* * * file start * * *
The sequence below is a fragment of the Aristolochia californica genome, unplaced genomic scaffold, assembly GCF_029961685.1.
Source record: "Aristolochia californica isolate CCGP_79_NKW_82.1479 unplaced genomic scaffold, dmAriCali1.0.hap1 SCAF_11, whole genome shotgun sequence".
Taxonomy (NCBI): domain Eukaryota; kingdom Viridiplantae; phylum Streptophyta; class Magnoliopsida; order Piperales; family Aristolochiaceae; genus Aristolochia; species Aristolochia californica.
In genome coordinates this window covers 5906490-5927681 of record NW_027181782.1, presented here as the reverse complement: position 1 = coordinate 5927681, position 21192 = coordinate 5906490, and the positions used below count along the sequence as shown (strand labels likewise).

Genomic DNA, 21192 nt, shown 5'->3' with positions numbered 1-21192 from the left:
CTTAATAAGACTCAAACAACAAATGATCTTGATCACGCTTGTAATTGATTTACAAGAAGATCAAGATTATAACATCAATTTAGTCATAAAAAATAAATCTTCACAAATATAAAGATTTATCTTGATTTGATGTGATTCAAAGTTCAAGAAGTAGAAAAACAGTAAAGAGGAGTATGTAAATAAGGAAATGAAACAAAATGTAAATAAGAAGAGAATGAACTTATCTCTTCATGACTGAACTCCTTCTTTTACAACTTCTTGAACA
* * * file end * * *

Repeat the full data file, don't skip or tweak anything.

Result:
The sequence below is a fragment of the Aristolochia californica genome, unplaced genomic scaffold, assembly GCF_029961685.1.
Source record: "Aristolochia californica isolate CCGP_79_NKW_82.1479 unplaced genomic scaffold, dmAriCali1.0.hap1 SCAF_11, whole genome shotgun sequence".
Taxonomy (NCBI): domain Eukaryota; kingdom Viridiplantae; phylum Streptophyta; class Magnoliopsida; order Piperales; family Aristolochiaceae; genus Aristolochia; species Aristolochia californica.
In genome coordinates this window covers 5906490-5927681 of record NW_027181782.1, presented here as the reverse complement: position 1 = coordinate 5927681, position 21192 = coordinate 5906490, and the positions used below count along the sequence as shown (strand labels likewise).

Genomic DNA, 21192 nt, shown 5'->3' with positions numbered 1-21192 from the left:
CTTAATAAGACTCAAACAACAAATGATCTTGATCACGCTTGTAATTGATTTACAAGAAGATCAAGATTATAACATCAATTTAGTCATAAAAAATAAATCTTCACAAATATAAAGATTTATCTTGATTTGATGTGATTCAAAGTTCAAGAAGTAGAAAAACAGTAAAGAGGAGTATGTAAATAAGGAAATGAAACAAAATGTAAATAAGAAGAGAATGAACTTATCTCTTCATGACTGAACTCCTTCTTTTACAACTTCTTGAACA